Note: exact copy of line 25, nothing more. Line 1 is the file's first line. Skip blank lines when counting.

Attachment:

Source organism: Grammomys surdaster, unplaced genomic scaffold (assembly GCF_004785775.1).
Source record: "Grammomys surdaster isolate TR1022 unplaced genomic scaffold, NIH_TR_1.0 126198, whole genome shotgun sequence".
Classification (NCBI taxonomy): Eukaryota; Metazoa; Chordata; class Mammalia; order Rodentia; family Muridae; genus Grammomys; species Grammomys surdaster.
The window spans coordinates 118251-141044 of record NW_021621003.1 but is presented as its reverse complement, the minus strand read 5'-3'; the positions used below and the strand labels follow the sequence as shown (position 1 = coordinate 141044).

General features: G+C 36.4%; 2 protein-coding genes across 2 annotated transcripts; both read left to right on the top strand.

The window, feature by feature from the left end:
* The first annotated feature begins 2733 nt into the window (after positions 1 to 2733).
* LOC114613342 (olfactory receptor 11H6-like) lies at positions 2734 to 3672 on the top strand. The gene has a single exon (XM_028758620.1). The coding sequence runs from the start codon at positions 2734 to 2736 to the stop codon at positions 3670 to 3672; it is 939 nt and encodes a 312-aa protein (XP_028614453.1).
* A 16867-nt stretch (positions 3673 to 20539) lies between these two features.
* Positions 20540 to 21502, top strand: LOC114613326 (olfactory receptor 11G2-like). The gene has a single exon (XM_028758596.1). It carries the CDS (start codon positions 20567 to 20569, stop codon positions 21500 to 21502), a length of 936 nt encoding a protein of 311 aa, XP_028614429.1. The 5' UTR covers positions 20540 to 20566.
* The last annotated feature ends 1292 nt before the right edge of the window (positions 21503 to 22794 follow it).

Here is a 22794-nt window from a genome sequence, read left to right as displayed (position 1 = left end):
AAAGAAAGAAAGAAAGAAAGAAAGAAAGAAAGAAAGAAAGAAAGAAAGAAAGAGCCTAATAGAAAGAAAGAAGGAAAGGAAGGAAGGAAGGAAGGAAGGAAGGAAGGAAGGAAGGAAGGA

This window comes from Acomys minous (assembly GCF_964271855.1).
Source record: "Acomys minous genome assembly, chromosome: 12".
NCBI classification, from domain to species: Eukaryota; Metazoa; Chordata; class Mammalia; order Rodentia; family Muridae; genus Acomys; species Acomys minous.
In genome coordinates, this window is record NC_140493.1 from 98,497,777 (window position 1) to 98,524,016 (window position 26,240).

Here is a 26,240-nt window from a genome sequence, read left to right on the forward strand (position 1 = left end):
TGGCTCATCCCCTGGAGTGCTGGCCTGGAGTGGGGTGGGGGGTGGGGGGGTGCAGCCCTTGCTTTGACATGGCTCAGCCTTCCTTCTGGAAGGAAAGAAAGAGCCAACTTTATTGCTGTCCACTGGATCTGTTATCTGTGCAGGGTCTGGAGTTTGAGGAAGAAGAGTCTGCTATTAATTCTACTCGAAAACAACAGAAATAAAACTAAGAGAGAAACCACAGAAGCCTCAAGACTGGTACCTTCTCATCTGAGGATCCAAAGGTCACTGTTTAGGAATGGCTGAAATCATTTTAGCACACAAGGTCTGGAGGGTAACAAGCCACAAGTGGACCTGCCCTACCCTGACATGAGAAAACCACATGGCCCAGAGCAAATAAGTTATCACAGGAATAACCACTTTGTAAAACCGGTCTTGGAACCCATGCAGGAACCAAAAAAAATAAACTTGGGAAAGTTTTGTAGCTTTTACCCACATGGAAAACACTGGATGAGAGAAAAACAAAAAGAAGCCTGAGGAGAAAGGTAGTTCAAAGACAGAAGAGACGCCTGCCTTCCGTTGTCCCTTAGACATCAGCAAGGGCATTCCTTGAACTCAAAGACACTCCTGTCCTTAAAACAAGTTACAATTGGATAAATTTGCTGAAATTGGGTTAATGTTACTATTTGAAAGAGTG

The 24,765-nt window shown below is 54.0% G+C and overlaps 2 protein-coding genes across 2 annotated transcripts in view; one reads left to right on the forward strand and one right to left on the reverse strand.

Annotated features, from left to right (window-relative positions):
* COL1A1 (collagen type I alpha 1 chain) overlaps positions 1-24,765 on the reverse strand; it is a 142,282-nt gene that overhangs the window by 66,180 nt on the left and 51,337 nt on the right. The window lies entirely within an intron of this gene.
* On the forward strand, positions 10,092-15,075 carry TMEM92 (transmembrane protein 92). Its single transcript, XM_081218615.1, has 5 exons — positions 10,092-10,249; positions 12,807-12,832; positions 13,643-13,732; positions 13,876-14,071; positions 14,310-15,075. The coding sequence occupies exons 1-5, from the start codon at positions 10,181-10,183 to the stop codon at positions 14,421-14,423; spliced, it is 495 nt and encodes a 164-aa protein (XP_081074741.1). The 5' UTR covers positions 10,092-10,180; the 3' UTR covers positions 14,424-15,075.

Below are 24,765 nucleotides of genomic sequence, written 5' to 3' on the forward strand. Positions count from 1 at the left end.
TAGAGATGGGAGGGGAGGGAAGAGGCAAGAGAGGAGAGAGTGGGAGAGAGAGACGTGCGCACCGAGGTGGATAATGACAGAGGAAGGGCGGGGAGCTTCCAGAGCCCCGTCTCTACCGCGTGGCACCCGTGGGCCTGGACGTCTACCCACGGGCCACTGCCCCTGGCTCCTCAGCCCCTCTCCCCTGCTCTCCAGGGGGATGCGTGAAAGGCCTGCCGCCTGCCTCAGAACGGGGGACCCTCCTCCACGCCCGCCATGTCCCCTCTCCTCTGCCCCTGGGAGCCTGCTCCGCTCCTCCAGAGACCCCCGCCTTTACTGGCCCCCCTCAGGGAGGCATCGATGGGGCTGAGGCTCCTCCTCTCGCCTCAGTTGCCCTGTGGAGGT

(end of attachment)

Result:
TAGAGATGGGAGGGGAGGGAAGAGGCAAGAGAGGAGAGAGTGGGAGAGAGAGACGTGCGCACCGAGGTGGATAATGACAGAGGAAGGGCGGGGAGCTTCCAGAGCCCCGTCTCTACCGCGTGGCACCCGTGGGCCTGGACGTCTACCCACGGGCCACTGCCCCTGGCTCCTCAGCCCCTCTCCCCTGCTCTCCAGGGGGATGCGTGAAAGGCCTGCCGCCTGCCTCAGAACGGGGGACCCTCCTCCACGCCCGCCATGTCCCCTCTCCTCTGCCCCTGGGAGCCTGCTCCGCTCCTCCAGAGACCCCCGCCTTTACTGGCCCCCCTCAGGGAGGCATCGATGGGGCTGAGGCTCCTCCTCTCGCCTCAGTTGCCCTGTGGAGGT